Friday, April 25, 2008

Do not go quietly

So I've spent the last couple of weeks listening to lots of Morphine. Which is not to say that there is a lot of material, but that I listened to all of it multiple times. It's basically impossible for me to be objective about this band. They were a huge part of my life during some very significant times, were one of the best live bands I've ever seen, and since Mark Sandman died nearly a decade ago, that moment in time is gone, thereby making it an even more treasured memory. I really shouldn't even be writing about them, all I'll end up doing is gushing. I will say this one, non-musical thing: the very next disc in my collection, Joe Morris Quartet ~ A Cloud of Black Birds, features Jerome Dupree, the original drummer for Morphine.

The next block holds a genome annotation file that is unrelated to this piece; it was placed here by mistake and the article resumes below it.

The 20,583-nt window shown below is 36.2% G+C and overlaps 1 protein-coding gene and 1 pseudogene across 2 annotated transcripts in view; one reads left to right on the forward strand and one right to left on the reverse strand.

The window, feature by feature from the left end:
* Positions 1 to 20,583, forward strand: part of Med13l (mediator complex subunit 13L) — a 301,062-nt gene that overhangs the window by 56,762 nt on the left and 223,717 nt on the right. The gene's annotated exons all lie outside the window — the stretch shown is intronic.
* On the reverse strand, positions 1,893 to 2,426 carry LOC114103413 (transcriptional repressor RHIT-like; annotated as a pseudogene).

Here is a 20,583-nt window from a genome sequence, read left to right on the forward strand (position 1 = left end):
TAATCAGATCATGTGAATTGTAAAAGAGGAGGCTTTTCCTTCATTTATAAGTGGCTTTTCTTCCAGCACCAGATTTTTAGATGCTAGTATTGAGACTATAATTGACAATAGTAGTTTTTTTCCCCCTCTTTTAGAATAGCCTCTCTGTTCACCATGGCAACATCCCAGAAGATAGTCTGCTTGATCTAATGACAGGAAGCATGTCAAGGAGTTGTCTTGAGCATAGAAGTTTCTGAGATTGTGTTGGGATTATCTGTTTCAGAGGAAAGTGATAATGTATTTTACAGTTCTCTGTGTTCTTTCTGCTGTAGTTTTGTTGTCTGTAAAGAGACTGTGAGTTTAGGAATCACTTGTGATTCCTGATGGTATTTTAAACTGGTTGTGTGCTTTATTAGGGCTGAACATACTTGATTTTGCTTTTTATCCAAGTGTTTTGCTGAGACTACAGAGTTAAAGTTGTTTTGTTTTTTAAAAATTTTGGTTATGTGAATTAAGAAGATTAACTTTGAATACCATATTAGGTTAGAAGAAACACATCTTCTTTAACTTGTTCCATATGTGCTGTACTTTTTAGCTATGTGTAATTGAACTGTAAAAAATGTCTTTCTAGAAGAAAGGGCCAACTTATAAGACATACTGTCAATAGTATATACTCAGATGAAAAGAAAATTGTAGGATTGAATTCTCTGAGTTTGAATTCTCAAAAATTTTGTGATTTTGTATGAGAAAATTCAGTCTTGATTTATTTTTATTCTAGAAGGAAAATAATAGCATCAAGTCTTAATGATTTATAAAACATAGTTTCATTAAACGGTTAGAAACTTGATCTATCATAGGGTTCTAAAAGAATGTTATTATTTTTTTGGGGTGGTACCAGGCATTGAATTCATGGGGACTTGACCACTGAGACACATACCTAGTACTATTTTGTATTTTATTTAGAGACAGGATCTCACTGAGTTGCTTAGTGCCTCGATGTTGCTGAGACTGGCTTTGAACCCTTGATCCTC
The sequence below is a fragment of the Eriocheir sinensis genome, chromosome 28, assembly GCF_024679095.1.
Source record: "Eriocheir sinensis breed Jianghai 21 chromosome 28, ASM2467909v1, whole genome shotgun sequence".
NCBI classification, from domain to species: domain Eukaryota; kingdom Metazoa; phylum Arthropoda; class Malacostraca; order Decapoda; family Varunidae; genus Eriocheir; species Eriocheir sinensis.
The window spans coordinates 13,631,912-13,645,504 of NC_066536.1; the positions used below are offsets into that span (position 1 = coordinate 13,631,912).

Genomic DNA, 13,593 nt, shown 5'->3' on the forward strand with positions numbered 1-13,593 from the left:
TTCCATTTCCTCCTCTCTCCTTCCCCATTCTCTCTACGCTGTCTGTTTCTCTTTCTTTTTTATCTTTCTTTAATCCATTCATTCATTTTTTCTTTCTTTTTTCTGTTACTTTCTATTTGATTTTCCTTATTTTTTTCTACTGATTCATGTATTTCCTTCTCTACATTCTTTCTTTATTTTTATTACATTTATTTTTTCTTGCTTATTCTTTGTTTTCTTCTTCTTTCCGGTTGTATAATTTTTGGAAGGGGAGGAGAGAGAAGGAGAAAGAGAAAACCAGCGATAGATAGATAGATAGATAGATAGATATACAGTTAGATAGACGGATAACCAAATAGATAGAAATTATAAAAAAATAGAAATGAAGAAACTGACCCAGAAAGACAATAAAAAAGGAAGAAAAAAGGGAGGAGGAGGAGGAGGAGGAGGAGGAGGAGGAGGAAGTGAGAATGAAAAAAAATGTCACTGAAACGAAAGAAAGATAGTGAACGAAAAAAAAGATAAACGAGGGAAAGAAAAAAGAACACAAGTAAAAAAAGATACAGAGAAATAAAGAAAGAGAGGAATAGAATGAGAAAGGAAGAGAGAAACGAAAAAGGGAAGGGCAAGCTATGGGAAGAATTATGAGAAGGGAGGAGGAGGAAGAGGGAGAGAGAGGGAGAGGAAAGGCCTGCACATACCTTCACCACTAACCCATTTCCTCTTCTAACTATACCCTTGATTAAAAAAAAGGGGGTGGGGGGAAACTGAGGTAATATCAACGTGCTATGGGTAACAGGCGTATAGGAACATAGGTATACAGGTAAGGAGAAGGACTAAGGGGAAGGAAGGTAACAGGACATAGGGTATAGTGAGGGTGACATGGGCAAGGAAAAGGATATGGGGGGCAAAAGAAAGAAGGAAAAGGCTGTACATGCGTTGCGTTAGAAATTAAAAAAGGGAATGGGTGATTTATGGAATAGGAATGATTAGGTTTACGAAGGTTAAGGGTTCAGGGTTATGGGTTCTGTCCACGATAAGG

Thoughts on the AS220 gig. Over-all I was very pleased. There were about 30 people there, which wasn't bad for a Monday night with four bands that nobody's ever heard of. A good turn out from my friends, and I think more people watched my set than any other that night. The positive reception seemed to be genuine, (including direct feedback from said friends) and the video element worked as well as I had hoped. Which has actually gotten me thinking about what my next step is, both in terms of output and performance. The biggest question I'm looking at right now is "What exactly is a b/3.1 performance?" As I move towards a more integrated film/music experience, I wonder if I'm creating a film to be marketed as such, or am I creating a live musical performance that happens to have a visual. To create something that I present as a "film" is not such a bad idea. Lots of people in this community know me as a "filmmaker." In fact tonight at work someone asked me if I was working on any new films. On the other hand, music gigs are a way to gain new audience. Another thought that has been in my mind lately is that perhaps I should concentrate more on the studio music than the live music. As a solo performer I have to either work with backing tracks (as I've primarily done up till now) or create systems for triggering, looping, etc.. in order to make a passable "live" performance. With a film, I can take my physical self out of the picture, as it were, and ask the audience to just concentrate on the images and the sounds. I think ultimately (or, at least right now) I'm less interested in sound that can be re-created every night, and more interested in sound that can be perfected to the best of my current abilities. Which is somewhat ironic, considering my love of improvisation, but perhaps that love was meant to open the doors to different sound worlds. Perhaps what I love the most, what I strive for, is to start with the freedom of improvisation, to capture it as the fleeting moment it is, and to then manipulate and massage it into something even more beautiful. In other words, I want to be Wah Wah, with an accompanying film.

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